MM: When you said it was an epic play it really made me think of the number of actors in the play. The nature of the way theatre in Toronto gets produced these days means that ten actors are unheard of.
RP: Ten big personality characters, and ten big personality actors, that I had empowered, for better or for worse, so everybody had an opinion. Peggy had to really set up a very strong structure for the rehearsal process. We had done all of this Chekhov work and it was all sort of loose and game playing and improv and playing with text, but not making choices about text because that’s directorial. Creating the world of the characters and then when we got to the rehearsal space, it was very traditional. I thought we could continue this process more, but I realized Peggy was right. There’s a three week rehearsal process, there’s a story to tell, and you have to get through each act. We got through each act quite quickly in a big sweep because of the work we had done, and then Peggy went in a worked smaller sections. There was more of a traditional work space. We looked at beats, we looked at text, and objectives. But she would bring in Chekhov vocabulary of “what’s the Atmosphere of this act?” We could get to it quickly because we had been training in that philosophy.
MM: How did this group of people all come together?
RP: I keep saying that we all worked for a year together, but we really didn’t. Every two or three months we did a three day intensive workshop. So that allowed us to do a lot of stuff, but then let things simmer during that time. And people have lives and shows and lots of stuff going on. So we maybe met three or four times for three or four days each time. In the last month we met every Monday. I knew I wanted to look at this play, and I wanted to see how far I could take the Michael Chekhov technique. Having studied it, I thought, “Okay, I’ve got to put my money where my mouth is”. What this process allowed us to do was to keep expanding and asking questions, instead of contracting and making choices quickly. That was the gift of this process. And even if you look at the program, Peggy talks about how it starts in expansion and ends in contraction. We can use the words of Chekhov. It’s been a really extraordinary process. The question I posed to myself at the beginning was “how far can I take this?” and what I learned is that you can use it all the way through to the end, but you’d better bring along other things as well. There’s a reason the Stanislavski technique is still surviving. It needs to be expanded, and other things looked at, but the ideas of beats, objectives, text analysis is really important, and you need to combine it with the Chekhov work. At some point in the process, you’ve got to throw out the head and let the body speak because it has a bigger vocabulary, but then bring the head back in.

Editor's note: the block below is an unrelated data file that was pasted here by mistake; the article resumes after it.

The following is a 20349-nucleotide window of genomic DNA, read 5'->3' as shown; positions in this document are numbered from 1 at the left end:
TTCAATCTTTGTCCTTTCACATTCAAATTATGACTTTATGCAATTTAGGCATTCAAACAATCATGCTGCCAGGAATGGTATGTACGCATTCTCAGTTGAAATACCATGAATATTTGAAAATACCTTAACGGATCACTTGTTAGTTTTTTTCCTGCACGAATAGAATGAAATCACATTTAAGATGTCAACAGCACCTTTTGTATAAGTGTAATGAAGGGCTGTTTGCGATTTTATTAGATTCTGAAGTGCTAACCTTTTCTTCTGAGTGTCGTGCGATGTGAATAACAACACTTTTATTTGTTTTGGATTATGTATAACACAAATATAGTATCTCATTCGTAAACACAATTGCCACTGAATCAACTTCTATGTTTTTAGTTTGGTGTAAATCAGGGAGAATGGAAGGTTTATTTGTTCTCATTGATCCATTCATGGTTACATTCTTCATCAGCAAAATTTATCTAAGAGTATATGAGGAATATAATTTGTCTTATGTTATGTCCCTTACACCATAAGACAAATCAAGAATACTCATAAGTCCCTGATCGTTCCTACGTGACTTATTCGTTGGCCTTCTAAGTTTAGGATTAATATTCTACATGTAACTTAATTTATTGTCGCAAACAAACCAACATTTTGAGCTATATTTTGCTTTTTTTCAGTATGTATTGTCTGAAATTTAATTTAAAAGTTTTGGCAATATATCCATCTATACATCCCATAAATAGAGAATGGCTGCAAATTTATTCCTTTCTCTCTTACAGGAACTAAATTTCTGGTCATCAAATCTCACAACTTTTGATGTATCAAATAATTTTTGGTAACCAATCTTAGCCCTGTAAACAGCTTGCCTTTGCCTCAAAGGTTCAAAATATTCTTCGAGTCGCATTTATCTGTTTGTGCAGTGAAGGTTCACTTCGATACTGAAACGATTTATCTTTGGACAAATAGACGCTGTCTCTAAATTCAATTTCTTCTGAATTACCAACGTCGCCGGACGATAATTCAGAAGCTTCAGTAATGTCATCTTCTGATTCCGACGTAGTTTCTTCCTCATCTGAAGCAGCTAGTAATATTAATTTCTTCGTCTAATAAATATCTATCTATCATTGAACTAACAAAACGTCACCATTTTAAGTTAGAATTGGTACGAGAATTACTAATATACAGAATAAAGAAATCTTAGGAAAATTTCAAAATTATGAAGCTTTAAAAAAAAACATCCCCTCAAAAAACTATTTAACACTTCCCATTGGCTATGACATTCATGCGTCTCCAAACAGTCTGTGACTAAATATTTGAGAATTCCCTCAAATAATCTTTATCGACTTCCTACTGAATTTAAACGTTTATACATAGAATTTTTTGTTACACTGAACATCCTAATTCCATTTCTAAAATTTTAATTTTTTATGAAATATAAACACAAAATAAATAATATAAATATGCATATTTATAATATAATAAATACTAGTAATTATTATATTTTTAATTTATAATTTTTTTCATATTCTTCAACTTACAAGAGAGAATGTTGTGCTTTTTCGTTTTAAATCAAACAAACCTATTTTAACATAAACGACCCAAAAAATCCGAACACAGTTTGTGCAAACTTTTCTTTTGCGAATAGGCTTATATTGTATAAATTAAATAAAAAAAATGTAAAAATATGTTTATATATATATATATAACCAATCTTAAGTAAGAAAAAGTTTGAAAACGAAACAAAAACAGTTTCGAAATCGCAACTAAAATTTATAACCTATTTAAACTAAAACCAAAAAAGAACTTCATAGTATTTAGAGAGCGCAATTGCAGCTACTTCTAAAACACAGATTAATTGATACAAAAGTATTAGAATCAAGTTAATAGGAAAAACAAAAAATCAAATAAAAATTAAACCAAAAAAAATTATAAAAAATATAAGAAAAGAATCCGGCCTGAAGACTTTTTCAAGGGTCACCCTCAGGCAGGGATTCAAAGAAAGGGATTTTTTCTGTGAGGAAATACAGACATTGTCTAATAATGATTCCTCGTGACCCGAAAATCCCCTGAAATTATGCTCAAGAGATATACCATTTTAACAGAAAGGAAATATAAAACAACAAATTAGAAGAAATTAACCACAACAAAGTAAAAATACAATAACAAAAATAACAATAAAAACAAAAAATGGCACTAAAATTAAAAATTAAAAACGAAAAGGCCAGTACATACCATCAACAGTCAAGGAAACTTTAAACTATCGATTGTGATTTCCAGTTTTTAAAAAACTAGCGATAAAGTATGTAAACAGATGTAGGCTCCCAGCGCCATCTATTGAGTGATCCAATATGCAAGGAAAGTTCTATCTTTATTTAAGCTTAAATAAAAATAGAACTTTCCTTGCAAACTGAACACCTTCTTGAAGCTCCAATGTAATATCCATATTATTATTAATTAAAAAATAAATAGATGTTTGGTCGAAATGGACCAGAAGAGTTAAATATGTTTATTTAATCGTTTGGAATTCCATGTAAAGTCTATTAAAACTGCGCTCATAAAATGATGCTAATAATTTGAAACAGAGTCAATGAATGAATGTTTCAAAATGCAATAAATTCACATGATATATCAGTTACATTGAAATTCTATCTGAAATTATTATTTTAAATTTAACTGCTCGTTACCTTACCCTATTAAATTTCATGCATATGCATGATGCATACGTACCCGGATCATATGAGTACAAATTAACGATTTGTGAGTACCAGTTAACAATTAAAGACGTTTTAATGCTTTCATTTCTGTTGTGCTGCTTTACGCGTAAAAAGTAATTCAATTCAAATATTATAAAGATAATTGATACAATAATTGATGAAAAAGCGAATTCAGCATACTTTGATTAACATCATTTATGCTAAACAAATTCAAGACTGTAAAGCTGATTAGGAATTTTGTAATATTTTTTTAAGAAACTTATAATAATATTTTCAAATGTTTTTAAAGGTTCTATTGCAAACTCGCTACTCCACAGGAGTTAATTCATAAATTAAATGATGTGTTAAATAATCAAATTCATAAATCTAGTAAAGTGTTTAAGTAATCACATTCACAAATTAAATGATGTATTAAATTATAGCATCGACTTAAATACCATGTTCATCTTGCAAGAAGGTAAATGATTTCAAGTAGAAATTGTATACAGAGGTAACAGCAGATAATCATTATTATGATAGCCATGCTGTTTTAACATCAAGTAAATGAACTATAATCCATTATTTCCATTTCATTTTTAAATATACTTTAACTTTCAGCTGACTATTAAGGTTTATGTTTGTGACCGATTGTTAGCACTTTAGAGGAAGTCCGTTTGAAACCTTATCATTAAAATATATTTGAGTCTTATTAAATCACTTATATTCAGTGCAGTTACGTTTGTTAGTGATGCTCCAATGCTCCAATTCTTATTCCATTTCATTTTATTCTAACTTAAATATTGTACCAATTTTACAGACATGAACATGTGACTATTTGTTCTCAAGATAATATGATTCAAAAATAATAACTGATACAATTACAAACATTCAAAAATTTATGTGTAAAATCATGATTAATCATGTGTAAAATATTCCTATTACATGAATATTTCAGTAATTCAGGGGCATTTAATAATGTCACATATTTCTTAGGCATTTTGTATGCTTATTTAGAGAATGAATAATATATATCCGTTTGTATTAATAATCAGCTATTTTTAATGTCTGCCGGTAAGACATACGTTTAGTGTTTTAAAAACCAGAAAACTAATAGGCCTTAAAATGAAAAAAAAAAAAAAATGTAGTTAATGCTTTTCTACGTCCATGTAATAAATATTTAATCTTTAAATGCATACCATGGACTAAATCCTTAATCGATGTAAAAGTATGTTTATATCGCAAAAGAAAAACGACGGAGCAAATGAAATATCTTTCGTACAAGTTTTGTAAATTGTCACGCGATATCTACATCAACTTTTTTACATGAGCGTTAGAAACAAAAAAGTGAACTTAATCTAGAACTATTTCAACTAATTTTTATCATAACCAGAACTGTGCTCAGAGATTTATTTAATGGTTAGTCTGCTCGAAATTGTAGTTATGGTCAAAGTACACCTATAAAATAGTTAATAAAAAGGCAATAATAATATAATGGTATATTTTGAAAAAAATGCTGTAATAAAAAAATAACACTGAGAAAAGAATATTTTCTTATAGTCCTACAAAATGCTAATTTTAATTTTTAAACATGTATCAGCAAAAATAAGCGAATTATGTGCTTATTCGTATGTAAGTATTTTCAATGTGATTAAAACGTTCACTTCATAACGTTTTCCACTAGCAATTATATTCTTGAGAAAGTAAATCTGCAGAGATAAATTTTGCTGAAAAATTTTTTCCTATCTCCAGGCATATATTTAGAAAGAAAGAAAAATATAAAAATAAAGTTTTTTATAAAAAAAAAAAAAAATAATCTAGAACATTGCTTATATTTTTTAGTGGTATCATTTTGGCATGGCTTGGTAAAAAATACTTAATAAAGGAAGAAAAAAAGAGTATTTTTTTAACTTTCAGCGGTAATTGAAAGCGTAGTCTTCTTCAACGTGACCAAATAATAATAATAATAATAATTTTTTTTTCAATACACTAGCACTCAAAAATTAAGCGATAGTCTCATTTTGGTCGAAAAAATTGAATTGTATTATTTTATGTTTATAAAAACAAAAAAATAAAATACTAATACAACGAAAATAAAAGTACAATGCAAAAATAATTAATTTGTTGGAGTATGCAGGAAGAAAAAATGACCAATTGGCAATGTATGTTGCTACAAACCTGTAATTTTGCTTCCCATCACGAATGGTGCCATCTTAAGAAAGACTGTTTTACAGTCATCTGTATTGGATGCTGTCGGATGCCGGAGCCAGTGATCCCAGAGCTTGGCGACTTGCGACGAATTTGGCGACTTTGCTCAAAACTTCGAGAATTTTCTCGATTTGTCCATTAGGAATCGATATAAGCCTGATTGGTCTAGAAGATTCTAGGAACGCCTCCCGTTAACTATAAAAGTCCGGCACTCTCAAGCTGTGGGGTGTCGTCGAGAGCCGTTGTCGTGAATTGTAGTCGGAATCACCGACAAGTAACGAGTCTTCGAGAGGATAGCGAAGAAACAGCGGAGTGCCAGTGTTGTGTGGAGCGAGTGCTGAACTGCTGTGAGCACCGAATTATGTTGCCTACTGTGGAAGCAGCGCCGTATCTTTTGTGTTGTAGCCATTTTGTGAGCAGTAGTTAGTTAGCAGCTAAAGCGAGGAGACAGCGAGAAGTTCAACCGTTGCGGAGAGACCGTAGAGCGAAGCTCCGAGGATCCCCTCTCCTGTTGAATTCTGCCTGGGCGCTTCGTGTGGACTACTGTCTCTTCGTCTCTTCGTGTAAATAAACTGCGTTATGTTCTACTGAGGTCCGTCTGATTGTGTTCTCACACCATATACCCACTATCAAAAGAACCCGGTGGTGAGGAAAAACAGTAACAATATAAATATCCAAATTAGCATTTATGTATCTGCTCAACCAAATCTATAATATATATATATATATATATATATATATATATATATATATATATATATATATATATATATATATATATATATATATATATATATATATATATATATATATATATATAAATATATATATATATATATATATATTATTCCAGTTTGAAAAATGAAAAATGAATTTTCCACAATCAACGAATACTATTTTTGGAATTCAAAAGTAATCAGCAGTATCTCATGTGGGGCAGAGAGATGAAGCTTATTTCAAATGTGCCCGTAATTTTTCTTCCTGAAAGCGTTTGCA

MM: What I found really interesting is that they play is over 150 years old, but it’s still so relevant.
RP: Every time someone reads this play, they say to me, “It reminds me of Facebook” or we had an athlete in the audience, and she said that Trigoren’s speech about loving the writing process but hating it when it’s published is how every athlete feels when they train. So it speaks to everyone. What we’ve discovered about this play is that there’s no bottom. We could explore this for five more years. For a nanosecond, I thought about modernizing it, but I thought, no, let’s make the audience do a bit of the work. Let them make the leap, put the dots together. Because it’s all there. It’s a story about desire, art, the heart, human nature, relationships, and family. All these things are universal. They’re timeless. We agreed it was best to tell this story simply, and through the heart. Let the play speak for itself. We tried not to add things or colour it.